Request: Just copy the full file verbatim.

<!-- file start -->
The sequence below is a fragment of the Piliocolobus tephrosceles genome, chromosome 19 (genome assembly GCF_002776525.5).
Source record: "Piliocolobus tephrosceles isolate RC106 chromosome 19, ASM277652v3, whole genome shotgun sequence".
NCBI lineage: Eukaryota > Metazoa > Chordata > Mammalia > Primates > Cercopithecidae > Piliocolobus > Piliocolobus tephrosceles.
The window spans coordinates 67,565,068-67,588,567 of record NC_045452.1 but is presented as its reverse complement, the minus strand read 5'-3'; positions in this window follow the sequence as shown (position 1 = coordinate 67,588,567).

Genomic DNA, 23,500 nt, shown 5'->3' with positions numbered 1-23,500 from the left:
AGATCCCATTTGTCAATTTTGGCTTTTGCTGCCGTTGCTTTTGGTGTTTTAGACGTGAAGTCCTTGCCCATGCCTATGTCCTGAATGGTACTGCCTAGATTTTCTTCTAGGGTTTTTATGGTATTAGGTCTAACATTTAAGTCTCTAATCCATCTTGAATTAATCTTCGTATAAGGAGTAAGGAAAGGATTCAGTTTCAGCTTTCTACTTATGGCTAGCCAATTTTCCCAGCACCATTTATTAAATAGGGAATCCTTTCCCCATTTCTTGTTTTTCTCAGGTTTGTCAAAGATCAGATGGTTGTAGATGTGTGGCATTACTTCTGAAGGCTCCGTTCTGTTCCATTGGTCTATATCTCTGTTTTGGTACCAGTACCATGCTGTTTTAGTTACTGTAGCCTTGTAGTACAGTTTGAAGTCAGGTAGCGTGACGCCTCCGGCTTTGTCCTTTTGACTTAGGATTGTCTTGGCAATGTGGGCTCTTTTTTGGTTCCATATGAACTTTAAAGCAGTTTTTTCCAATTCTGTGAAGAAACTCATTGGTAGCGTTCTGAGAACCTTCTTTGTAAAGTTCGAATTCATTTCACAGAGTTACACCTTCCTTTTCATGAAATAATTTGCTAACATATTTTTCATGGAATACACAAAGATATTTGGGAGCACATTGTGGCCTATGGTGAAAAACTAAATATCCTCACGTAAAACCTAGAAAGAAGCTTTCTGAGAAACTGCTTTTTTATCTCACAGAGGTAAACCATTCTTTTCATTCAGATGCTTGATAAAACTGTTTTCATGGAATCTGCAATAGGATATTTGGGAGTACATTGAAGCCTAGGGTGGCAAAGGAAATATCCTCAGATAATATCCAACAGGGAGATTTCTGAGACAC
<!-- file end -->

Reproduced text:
The sequence below is a fragment of the Piliocolobus tephrosceles genome, chromosome 19 (genome assembly GCF_002776525.5).
Source record: "Piliocolobus tephrosceles isolate RC106 chromosome 19, ASM277652v3, whole genome shotgun sequence".
NCBI lineage: Eukaryota > Metazoa > Chordata > Mammalia > Primates > Cercopithecidae > Piliocolobus > Piliocolobus tephrosceles.
The window spans coordinates 67,565,068-67,588,567 of record NC_045452.1 but is presented as its reverse complement, the minus strand read 5'-3'; positions in this window follow the sequence as shown (position 1 = coordinate 67,588,567).

Genomic DNA, 23,500 nt, shown 5'->3' with positions numbered 1-23,500 from the left:
AGATCCCATTTGTCAATTTTGGCTTTTGCTGCCGTTGCTTTTGGTGTTTTAGACGTGAAGTCCTTGCCCATGCCTATGTCCTGAATGGTACTGCCTAGATTTTCTTCTAGGGTTTTTATGGTATTAGGTCTAACATTTAAGTCTCTAATCCATCTTGAATTAATCTTCGTATAAGGAGTAAGGAAAGGATTCAGTTTCAGCTTTCTACTTATGGCTAGCCAATTTTCCCAGCACCATTTATTAAATAGGGAATCCTTTCCCCATTTCTTGTTTTTCTCAGGTTTGTCAAAGATCAGATGGTTGTAGATGTGTGGCATTACTTCTGAAGGCTCCGTTCTGTTCCATTGGTCTATATCTCTGTTTTGGTACCAGTACCATGCTGTTTTAGTTACTGTAGCCTTGTAGTACAGTTTGAAGTCAGGTAGCGTGACGCCTCCGGCTTTGTCCTTTTGACTTAGGATTGTCTTGGCAATGTGGGCTCTTTTTTGGTTCCATATGAACTTTAAAGCAGTTTTTTCCAATTCTGTGAAGAAACTCATTGGTAGCGTTCTGAGAACCTTCTTTGTAAAGTTCGAATTCATTTCACAGAGTTACACCTTCCTTTTCATGAAATAATTTGCTAACATATTTTTCATGGAATACACAAAGATATTTGGGAGCACATTGTGGCCTATGGTGAAAAACTAAATATCCTCACGTAAAACCTAGAAAGAAGCTTTCTGAGAAACTGCTTTTTTATCTCACAGAGGTAAACCATTCTTTTCATTCAGATGCTTGATAAAACTGTTTTCATGGAATCTGCAATAGGATATTTGGGAGTACATTGAAGCCTAGGGTGGCAAAGGAAATATCCTCAGATAATATCCAACAGGGAGATTTCTGAGACAC